For this reason, the actual procedures surrounding the arrest (and later detention) are important, as they could have a profound impact on the outcome of your case.

As a very brief overview of the process:

  1. The Arrest – There are two situations where you may be arrested by ICE. First, ICE could arrest you directly (as we just described above). Second, in the event that an undocumented alien is arrested by the police, ICE may issue a “detainer,” which basically asks the local law enforcement agency to hold on to the arrested individual until ICE can come and arrest them for the immigration violation.
  2. Removal Proceedings – After the arrest, the ICE agent will determine whether or not to place the individual in removal proceedings and, if so, what charges to bring against them (“overstayed visa,” “entered illegally,” “otherwise inadmissible,” etc…). Then, ICE has 72 hours to issue a “Notice to Appear.” As you can probably expect from the name, this document is, essentially, an order that you appear in a particular immigration court on a particular date to fight the charges against you.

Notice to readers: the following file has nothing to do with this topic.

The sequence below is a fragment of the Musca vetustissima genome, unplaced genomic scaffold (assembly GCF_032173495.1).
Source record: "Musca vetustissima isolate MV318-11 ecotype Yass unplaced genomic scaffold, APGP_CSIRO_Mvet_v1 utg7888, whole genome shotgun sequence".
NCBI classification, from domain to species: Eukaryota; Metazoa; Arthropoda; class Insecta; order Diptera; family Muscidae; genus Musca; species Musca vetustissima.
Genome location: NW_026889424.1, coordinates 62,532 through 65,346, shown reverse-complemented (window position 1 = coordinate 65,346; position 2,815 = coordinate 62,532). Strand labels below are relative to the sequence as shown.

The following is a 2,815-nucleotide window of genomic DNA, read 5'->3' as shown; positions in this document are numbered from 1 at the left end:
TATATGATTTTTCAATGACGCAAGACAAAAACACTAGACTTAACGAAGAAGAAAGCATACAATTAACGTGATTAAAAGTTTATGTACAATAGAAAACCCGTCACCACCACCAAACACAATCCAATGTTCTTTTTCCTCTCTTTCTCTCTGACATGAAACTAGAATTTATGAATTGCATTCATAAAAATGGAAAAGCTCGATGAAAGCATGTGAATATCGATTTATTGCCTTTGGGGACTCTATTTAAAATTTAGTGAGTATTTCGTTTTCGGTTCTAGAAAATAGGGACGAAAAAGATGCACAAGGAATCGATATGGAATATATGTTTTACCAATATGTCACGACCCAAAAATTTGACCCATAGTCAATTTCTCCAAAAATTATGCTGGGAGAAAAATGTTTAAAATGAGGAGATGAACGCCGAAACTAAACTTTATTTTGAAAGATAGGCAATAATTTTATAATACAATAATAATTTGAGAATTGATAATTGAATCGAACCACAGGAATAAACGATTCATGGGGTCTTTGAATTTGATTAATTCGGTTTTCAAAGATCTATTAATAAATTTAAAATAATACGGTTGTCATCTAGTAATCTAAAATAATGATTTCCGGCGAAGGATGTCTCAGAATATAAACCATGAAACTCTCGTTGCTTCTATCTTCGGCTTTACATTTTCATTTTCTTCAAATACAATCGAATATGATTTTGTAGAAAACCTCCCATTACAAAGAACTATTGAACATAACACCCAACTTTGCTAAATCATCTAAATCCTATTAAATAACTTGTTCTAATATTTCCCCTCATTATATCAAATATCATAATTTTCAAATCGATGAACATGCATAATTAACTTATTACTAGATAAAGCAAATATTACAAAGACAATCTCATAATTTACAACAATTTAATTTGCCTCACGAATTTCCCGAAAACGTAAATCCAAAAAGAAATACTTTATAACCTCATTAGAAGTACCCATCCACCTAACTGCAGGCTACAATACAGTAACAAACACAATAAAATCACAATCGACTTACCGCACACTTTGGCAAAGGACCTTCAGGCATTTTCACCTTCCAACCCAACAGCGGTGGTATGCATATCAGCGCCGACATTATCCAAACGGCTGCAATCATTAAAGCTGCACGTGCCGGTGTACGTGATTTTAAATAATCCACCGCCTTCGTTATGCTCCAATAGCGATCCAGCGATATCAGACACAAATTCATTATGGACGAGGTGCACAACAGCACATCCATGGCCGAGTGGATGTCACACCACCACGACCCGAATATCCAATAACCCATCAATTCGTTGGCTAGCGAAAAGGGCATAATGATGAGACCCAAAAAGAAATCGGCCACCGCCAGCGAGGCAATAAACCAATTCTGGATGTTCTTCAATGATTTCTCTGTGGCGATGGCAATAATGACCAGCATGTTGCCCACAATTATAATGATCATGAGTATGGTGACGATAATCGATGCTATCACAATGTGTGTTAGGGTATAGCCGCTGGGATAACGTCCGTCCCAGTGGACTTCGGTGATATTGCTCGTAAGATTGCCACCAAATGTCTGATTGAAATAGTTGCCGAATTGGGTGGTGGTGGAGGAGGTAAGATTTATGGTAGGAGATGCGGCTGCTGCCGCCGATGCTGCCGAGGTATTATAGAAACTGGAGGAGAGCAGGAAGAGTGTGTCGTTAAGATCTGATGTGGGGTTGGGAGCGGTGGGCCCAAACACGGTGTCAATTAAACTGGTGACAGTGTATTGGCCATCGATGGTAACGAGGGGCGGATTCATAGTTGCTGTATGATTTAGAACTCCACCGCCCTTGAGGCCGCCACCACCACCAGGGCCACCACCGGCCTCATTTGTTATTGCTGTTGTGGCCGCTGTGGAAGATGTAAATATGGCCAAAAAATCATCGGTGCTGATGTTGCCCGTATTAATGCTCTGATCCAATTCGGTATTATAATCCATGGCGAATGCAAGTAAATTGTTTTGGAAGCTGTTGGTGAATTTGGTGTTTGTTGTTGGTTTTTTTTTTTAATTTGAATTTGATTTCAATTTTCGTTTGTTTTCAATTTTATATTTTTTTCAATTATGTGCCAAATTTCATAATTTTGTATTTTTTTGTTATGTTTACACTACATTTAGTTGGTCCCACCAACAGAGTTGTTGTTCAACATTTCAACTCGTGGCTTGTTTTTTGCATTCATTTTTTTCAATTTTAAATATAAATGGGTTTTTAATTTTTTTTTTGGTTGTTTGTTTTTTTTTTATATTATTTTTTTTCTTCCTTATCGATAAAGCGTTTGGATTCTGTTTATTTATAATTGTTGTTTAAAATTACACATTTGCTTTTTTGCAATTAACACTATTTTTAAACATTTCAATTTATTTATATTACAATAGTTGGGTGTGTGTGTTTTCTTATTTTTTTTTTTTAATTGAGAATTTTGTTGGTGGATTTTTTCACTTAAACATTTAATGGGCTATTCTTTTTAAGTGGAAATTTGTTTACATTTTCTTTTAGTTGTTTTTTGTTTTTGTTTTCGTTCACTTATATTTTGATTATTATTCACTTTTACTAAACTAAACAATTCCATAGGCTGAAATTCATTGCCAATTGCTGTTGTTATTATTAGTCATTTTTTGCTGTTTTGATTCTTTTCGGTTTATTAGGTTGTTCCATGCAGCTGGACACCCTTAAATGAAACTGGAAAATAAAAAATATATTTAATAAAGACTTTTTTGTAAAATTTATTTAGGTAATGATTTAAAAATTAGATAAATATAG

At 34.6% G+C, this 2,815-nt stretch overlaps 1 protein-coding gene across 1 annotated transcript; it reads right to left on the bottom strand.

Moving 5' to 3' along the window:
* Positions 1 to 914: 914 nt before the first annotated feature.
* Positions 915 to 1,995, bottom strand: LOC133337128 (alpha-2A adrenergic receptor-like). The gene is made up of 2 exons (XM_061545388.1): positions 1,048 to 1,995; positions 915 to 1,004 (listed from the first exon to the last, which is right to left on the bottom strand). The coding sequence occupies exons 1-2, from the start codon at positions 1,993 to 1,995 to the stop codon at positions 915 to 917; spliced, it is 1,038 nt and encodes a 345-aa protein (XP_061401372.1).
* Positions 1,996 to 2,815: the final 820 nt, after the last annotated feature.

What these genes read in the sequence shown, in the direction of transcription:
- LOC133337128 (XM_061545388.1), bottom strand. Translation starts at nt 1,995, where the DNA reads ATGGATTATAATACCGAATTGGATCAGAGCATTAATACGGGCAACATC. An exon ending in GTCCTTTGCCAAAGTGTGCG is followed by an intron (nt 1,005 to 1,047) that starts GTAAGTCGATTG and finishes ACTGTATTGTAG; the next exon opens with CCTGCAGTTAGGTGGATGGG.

3. Immigration Detention – After you’re taken in by ICE and issued a Notice to Appear, you will likely be placed into a holding facility pending further processing. At this point you will likely be given the option of making one local phone call. It is highly recommended that you call an attorney at this point. If you do not already know of an attorney, you can call your family and ask them to find an attorney for you (as detailed later in this article).
  4. Immigration Bond – In some situations, you may be eligible for an immigration bond. Similar to the normal form of bond common in criminal courts, this is basically a sum of money you can pay to be released from custody while your case is pending.

Note, however, that this is simply a broad overview of the process. Always speak with an attorney for more specific recommendations about your case.

Know Your Rights During and After an ICE Arrest

We the people - U.S. Constitution and flag

Everyone living in the United States, regardless of their skin color or immigration status, has certain rights under the U.S. Constitution.

In the event that you are arrested by law enforcement (and especially if you are arrested by ICE), you should take steps to exercise these rights as a way to protect yourself from unfair or unlawful treatment.

You have the Right to Remain Silent

In the event that you are arrested by ICE or detained by law enforcement pending an ICE arrest, the best possible advice you can follow is to remain silent.

However, keep in mind that “you have the right to remain silent” doesn’t quite mean what most people think it means.

For example, in most cases, you should exercise your right to remain silent as a way to avoid incriminating yourself when you’re being questioned by law enforcement.